Three weeks ago, we joined a group of twenty-four students from around the world arriving in the small town of Woods Hole, Massachusetts. We were strangers from all sorts of backgrounds, but we were drawn together by one commonality – a deep interest in developmental biology. We are all here to participate in the Marine Biological Laboratory’s Embryology course – an intensive six-week program that is in its 116th year.
The class approaches developmental biology from many perspectives using numerous model and non-model organisms. Each week is structured around a different group of animals, learning the biology and techniques which can be used to study each species, from cnidarians to flies to worms to frogs (and many more!). A typical day starts with a morning lecture presented by a leading scientist, who describes his or her research in the context of the development of the study organism. Following lecture, we have a student driven discussion. Over the years this has come to be known as the “sweat box” because of the probing nature of the questions asked by the students! In the afternoon, lab section begins, and we keep working until late into the night learning new techniques for each organism, as well as using a range of imaging techniques to visualize our results. The students also design and carry out our own research projects, which is the most exciting part of all!
Introduction to each of our research interests:
Laurel Hiebert: I am a second-year graduate student at the Oregon Institute of Marine Biology, University of Oregon, where I am studying the emergence of antero-posterior patterning in a novel larval body plan – the pilidium larva of marine ribbon worms (phylum Nemertea). I have broad interests in evolution of morphological diversity, and I am particularly excited about the opportunity to learn about development in a great variety of organisms.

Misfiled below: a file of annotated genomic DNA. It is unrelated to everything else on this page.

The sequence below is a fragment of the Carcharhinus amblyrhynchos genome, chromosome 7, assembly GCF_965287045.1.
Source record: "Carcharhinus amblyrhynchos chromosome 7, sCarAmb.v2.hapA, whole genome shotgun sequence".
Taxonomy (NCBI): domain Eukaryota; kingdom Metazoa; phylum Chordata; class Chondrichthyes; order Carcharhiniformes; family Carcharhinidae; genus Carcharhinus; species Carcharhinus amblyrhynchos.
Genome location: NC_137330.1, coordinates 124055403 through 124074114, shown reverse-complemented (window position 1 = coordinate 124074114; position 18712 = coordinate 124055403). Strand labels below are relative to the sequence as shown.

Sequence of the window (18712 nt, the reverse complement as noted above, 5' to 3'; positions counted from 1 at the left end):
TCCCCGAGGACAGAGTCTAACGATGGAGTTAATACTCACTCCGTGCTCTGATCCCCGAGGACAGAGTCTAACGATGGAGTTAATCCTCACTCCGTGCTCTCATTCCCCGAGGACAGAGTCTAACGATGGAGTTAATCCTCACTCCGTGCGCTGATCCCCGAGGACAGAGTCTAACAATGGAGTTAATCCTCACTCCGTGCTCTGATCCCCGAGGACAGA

Sorrel Bickley: I work at the National Institute for Medical Research in London, where I am in the first year of my Ph.D. studying the development of the limbs and the pectoral girdle. I am broadly interested in organogenesis and the processes and pathways that regulate cell differentiation and migration to form a functioning structure. In my lab I work with chick and mouse, so I am excited about the opportunity to try out new techniques in these organisms as well as learning about other species.
Ann Grosse: I am a graduate student in Deborah Gumucio’s lab at the University of Michigan. I study the morphogenetic changes responsible for remodeling the embryonic mouse intestinal epithelium to form a functional absorptive epithelial layer. More generally, my interests include answering embryological and developmental questions of cell polarity, shape, and movement using animal models, live imaging, genetic manipulation, and developmental techniques. Because I will soon be graduating, I am excited to interact and learn from faculty and students who are leaders in their respective fields. Experimentally, I look forward to the animal models most suited for live imaging: C. elegans, Xenopus, zebrafish, and sea urchin.
We will update this blog each week to discuss the work we have been doing on the course and also to show some of the images we have captured. As an introduction we would like to share this beautiful grasshopper embryo image, which was stained with an Ultrabithorax antibody (in red) and DAPI (in blue). We are very thankful to the Company of Biologists, who provided scholarship funds for the three of us.